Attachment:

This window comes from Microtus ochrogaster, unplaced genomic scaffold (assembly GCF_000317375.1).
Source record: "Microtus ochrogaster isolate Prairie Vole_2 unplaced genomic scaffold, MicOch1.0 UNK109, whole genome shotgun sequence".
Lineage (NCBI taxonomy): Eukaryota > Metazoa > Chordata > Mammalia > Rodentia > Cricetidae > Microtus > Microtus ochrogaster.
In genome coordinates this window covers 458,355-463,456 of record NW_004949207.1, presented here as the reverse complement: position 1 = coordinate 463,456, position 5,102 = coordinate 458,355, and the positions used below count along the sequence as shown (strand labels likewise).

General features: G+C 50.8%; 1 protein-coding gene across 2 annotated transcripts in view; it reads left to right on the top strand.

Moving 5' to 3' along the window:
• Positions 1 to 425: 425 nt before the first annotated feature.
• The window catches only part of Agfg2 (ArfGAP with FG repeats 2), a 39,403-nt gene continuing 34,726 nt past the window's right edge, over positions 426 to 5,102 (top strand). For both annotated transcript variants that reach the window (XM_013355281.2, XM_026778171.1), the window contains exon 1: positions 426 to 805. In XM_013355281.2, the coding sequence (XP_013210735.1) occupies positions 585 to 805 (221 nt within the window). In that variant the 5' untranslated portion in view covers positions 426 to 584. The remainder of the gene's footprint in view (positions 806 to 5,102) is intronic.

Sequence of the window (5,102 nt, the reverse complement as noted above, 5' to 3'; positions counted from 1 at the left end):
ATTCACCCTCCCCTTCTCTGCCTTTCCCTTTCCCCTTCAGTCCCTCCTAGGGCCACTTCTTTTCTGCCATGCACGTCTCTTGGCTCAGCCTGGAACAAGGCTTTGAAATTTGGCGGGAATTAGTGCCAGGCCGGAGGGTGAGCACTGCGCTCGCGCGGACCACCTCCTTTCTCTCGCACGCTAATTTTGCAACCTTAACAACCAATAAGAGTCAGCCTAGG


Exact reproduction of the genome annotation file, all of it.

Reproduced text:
This window comes from Microtus ochrogaster, unplaced genomic scaffold (assembly GCF_000317375.1).
Source record: "Microtus ochrogaster isolate Prairie Vole_2 unplaced genomic scaffold, MicOch1.0 UNK109, whole genome shotgun sequence".
Lineage (NCBI taxonomy): Eukaryota > Metazoa > Chordata > Mammalia > Rodentia > Cricetidae > Microtus > Microtus ochrogaster.
In genome coordinates this window covers 458,355-463,456 of record NW_004949207.1, presented here as the reverse complement: position 1 = coordinate 463,456, position 5,102 = coordinate 458,355, and the positions used below count along the sequence as shown (strand labels likewise).

General features: G+C 50.8%; 1 protein-coding gene across 2 annotated transcripts in view; it reads left to right on the top strand.

Moving 5' to 3' along the window:
• Positions 1 to 425: 425 nt before the first annotated feature.
• The window catches only part of Agfg2 (ArfGAP with FG repeats 2), a 39,403-nt gene continuing 34,726 nt past the window's right edge, over positions 426 to 5,102 (top strand). For both annotated transcript variants that reach the window (XM_013355281.2, XM_026778171.1), the window contains exon 1: positions 426 to 805. In XM_013355281.2, the coding sequence (XP_013210735.1) occupies positions 585 to 805 (221 nt within the window). In that variant the 5' untranslated portion in view covers positions 426 to 584. The remainder of the gene's footprint in view (positions 806 to 5,102) is intronic.

Sequence of the window (5,102 nt, the reverse complement as noted above, 5' to 3'; positions counted from 1 at the left end):
ATTCACCCTCCCCTTCTCTGCCTTTCCCTTTCCCCTTCAGTCCCTCCTAGGGCCACTTCTTTTCTGCCATGCACGTCTCTTGGCTCAGCCTGGAACAAGGCTTTGAAATTTGGCGGGAATTAGTGCCAGGCCGGAGGGTGAGCACTGCGCTCGCGCGGACCACCTCCTTTCTCTCGCACGCTAATTTTGCAACCTTAACAACCAATAAGAGTCAGCCTAGG